A two-year postdoctoral researcher position at the CUHK gravitational-wave group, Hong Kong, is available starting earliest June 2023. Candidates with experience in areas of gravitational-wave physics or gravitational lensing are encouraged to apply. The application deadline is December 15th or until positions are filled.
General relativity posits that gravitational waves, like light, can be gravitationally lensed. Recent studies suggest that we could detect gravitational-wave lensing as early as in the coming few years as the current ground-based detectors are upgraded. However, the methods to detect and employ gravitational-wave lensing are entirely different from light lensing. Indeed, we detect waves instead of particles, and the source population is one of merging black holes. For these reasons, the field would pave the way to interesting new applications in a wide range of scientific domains, one of which is combined lensing observations using multiple messenger signals – electromagnetic and gravitational-wave signals . However, to realize these applications in practice, several challenges relating to methodology and science-case development need to be overcome.
The postdoctoral researcher would work on combining gravitational-wave lensing with follow-up electromagnetic lens reconstructions at the border between two fields. The work would be done in collaboration with institutes from the Netherlands and Belgium. Beyond the research work, the position would also involve graduate student supervision.  https://arxiv.org/abs/2004.13811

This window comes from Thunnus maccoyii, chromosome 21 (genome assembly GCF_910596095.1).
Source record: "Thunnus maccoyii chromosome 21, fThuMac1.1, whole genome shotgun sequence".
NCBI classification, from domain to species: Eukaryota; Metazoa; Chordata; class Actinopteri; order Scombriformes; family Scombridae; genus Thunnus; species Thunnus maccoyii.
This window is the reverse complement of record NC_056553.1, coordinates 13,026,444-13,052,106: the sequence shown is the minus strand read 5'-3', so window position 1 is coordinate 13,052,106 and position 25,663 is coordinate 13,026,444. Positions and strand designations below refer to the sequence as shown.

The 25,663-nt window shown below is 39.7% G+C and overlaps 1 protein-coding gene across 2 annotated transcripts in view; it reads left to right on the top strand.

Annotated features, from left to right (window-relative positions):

About the group:
The CUHK GW group researches gravitational waves, ripples in the fabric of space-time. These waves carry information about some of the most extreme objects in the Universe. Thanks to gravitational-wave detectors' continued development, the current gravitational-wave detectors now make weekly detections when online. Moreover, with the rapidly improving detectors and more detections, many new scientific investigations are expected to become possible. This means there is much exciting work to do in investigating new detection avenues.
The group is a part of the LVK collaboration led by Otto Hannuksela and Tjonnie Li. There are currently six graduate students. The group works on topics ranging from numerical simulations of magnetars to gravitational lensing, waveform modeling, tests of general relativity, and pulsar timing array.